Open Eye: The difference between a face and a teacup
Brain probe helps understand autism, reports Jane Matthews
Tuesday 07 September 1999
When a picture of a human face appears, an area at the back of the first volunteer's brain lights up. The second volunteer, who suffers from autism, records no difference in brain activity - whether he is looking at a face... or at a teacup.
For the OU's Steve Swithenby, Dean of Science and one of the few UK researchers carrying out this kind of non-invasive brain scan, these results not only take us a step further in our understanding of autism, but add yet one more piece to the complex jigsaw which represents what we know about how the brain works.
It is precisely because of these differences in the way an autistic brain processes information that studying it may provide information about the way a 'normal' brain works.
As Steve explains: "We are not just trying to understand autism: it is a very good 'probe' of the normal brain.
"For example, we know autistic people have a problem recognising and projecting emotion. If you can find some marker which is different in the autistic brain in tasks which are emotionally laden then you've got a fighting chance that those markers reveal something about normal brains."
Unlike scanners found in hospitals, the Helsinki imaging records information on the time-course of brain activity, which makes it well-suited to studying cognitive activity.
One result of the study, which is being funded by the OU with small grants from the Medical Research Council and Leverhulme Trust, has been to establish unambiguously where face-specific activity in the brain occurs.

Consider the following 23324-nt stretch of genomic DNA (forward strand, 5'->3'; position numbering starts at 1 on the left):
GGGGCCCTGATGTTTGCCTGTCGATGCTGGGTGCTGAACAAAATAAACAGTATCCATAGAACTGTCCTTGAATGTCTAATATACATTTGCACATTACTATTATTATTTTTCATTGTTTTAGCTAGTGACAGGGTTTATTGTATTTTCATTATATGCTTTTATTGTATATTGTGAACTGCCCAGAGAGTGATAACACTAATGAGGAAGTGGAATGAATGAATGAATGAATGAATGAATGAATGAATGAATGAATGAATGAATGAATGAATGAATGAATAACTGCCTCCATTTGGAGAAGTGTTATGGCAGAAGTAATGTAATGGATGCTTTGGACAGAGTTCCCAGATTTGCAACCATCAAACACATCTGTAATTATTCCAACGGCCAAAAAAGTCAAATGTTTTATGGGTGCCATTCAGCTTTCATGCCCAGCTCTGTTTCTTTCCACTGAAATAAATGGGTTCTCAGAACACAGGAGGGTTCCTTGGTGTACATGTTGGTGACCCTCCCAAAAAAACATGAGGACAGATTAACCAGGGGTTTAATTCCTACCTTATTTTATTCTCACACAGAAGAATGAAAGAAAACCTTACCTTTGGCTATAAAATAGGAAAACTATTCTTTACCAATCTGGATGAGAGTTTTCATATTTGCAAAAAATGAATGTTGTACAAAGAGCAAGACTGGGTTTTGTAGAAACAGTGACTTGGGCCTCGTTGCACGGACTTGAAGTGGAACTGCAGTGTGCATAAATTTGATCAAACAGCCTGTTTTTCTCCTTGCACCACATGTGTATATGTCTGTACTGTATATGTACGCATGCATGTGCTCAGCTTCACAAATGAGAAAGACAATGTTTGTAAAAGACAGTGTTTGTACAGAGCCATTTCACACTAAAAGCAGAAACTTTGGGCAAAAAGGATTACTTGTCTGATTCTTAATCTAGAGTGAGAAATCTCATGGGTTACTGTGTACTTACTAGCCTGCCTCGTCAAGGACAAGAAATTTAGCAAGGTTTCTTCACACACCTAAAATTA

The surprise, perhaps, has been how large this area is.
Steve says: "You put up a picture and, in a normal brain, about 140 milli- seconds later there's a bit of the brain at the back and at the right that 'lights up'.
"The activity is much stronger when there's a face than any other sort of image - an indication that the normal brain has evolved in such a way that it has devoted a large part of its resources to looking at faces.
"That's terribly important: we need to make all sorts of judgments instantly. If someone walks through the door with a face like thunder you don't want to have to think about it too hard!"
For those with autism, their friends and families, the knowledge that there is no apparent area of the brain dedicated to face-specific activity is an important clue to behaviour - and is also prompting Steve to begin looking for other evidence that an autistic brain may be less specialised.
"If you consider a face to be about as important as a teacup in terms of your brain circuits, presumably you process it in this same general way. You lack this specific adaptation for things which are terribly important to you, and that may give us important clues about why autistic behaviour is as it is.
"What I observe is that the handling of the condition requires a great deal of understanding of all those involved.
"If we can explain to the sufferer, and the sufferer's family, what is going on, it may help temper the worst aspects of the condition."
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